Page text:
Subscriber OnlyUKWarrington Letter

A night in Luke Littler’s home town with punters, pubs and The Great British kebab

The running joke is that curry, particularly the UK’s indigenous effort of chicken tikka masala, is the real British national dish

It was close to 11pm on a Friday and things were kicking off in Warrington, a large town of 200,000 people halfway between Liverpool and Manchester.

All the protagonists of a stereotypical regional British night out – punters, pubs and police – were clustered on Bridge Street, the heart of the lively entertainment district. People in high spirits wobbled into its slew of late bars such as PJ’s and Reefs (“extending bedtimes since 2006″).

Cheshire police cars were prominent on the street. Six officers had gathered around one rather agitated man from whom they had confiscated a long implement in a tailor-made sheath: it could have been a pool cue, or a machete. The officers shipped abuse from a few of the passing revellers.

Then there was that other staple of a night out – fast food takeaways. Bridge Street is a haven for calorific cuisine, especially kebabs. The Sizzle Inn, Frankie’s and the Best Kebab House were all bustling. But busier than the rest was the current boss joint of them all, the Hot Spot kebab house.


Britain’s immigrant history is writ large in its popular cuisine. The running joke is that curry, particularly the UK’s indigenous effort of chicken tikka masala, is the real British national dish. But kebabs would give curries a run for national affection.

The seriousness with which they take their kebabs here is not always fully appreciated by infrequent visitors. Not until they’ve seen the fervour in Britons’ eyes as they queue for shawarmas at 3am.

The Hot Spot in Warrington has achieved something approaching national fame over the last six weeks as the favourite kebab house of Luke Littler, the local teenager and media sensation who almost won the PDC World Darts Championship in the new year. He was famously pictured in a London kebab house after one of his high-profile match victories. “The Nuke” needs his fuel.

Littler’s kebab exploits, as much as his darts prowess, have morphed into a big British in-joke. He can’t escape it. He recently did a serious sports interview with the Sun newspaper. At the end, the video reveals that the journalist presented him with a huge kebab and made him pose with it. Littler gamely played along, but he appeared in no humour to munch it on camera.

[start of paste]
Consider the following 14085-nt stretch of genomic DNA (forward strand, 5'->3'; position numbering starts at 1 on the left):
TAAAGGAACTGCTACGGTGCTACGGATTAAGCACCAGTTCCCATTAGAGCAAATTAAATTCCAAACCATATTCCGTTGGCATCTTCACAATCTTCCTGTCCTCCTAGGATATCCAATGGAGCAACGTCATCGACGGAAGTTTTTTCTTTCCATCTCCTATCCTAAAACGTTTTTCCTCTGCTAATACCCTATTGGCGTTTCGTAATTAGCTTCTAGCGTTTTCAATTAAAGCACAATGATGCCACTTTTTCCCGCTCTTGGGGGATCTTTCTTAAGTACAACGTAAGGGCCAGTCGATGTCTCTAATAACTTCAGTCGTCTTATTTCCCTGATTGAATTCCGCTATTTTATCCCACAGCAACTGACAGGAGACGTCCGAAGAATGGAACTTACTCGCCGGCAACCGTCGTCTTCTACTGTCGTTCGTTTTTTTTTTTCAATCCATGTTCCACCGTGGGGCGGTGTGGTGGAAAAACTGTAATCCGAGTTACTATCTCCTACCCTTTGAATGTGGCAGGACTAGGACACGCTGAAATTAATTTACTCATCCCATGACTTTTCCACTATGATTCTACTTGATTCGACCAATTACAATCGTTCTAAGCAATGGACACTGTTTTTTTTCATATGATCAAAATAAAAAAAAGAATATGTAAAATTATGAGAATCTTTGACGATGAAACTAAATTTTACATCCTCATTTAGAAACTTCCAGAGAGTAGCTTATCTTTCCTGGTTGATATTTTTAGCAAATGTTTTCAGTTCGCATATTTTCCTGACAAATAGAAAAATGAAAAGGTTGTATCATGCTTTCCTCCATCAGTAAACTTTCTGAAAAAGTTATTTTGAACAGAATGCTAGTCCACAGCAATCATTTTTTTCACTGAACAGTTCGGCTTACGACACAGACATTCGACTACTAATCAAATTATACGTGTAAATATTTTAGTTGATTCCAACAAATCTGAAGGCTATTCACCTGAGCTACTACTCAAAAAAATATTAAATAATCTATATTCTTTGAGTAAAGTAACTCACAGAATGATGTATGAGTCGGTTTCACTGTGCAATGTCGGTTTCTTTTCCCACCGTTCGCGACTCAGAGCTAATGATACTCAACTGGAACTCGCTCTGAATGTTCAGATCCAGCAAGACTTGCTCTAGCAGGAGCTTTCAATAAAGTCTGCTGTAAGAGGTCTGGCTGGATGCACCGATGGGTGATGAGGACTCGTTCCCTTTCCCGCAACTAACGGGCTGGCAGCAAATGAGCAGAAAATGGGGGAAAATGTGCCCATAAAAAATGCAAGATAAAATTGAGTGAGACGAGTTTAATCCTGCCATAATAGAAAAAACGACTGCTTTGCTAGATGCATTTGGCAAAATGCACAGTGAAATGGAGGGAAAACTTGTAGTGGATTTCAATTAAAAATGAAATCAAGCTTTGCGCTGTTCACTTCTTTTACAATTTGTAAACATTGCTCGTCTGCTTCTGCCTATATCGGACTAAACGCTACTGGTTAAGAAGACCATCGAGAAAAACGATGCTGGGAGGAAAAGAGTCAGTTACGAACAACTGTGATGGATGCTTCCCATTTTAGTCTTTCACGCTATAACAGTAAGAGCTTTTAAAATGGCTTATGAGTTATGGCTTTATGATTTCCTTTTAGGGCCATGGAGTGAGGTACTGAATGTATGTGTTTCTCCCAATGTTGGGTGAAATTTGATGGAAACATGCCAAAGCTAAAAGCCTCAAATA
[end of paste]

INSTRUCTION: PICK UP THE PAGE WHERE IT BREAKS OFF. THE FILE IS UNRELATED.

Littler last week told the Guardian newspaper that his love of kebabs is mythically overplayed. He definitely doesn’t eat one every night as people seem to believe, he said. “I had a kebab after my first win [at the world championships] and didn’t have another in two weeks!”

Hot Spot is owned by Hamido Mahmoud, the brother of Littler’s old schoolmate, Sihad Mahmoud. The family are immigrants of Kurdish origin. By all accounts, the darts prodigy really is a frequent visitor. The Mahmouds have named Littler’s favourite kebab after him: the Luke Wrap is a non-spicy, simple, lamb doner kebab with just lettuce, onions and mayonnaise, all in a fluffy wrap.

The young Kurd behind the counter spotted The Irish Times a mile off. He asked what brought me to Warrington. I explained that I was in town working on a story and had popped into the Hot Spot just out of curiosity. I’m a journalist, I explained. You look like one, he said. So you want a Luke Wrap?

He said he had sold the wrap to “many, many, so many” journalists in the last few weeks. They come from everywhere, he said. Then he served up my quarry. The Luke Wrap was good, reassuringly gut-busting. But it felt strange to eat a kebab stone-cold sober.

Somewhat unexpectedly, one of the hottest annual political events in Westminster is the British Kebab Awards, which is establishment confirmation of the food’s cult-like status. The event is organised each spring by the political think tank, the Centre for Turkey Studies and Development, founded by well-connected Labour councillor Ibrahim Dogus.

About 1,200 including London politicos pack out the Plaza each year for a black tie dinner, awards ceremony, and, of course, posh kebabs. The event is formally endorsed by prime minister Rishi Sunak and Labour leader Keir Starmer, neither of whom you’d suspect are regular doner wolfers. House of Commons speaker Lindsay Hoyle, a no-nonsense northerner who says he loves a lamb shish, also endorses the awards.

Charlotte Nichols, the Labour MP for Warrington North, has called on the judges to give Littler a special award at this year’s event next month. He should have no problem sprucing up for it. The Mahmouds also own a barber’s in Warrington, Hamidos.

“They give me free haircuts now too,” said Littler.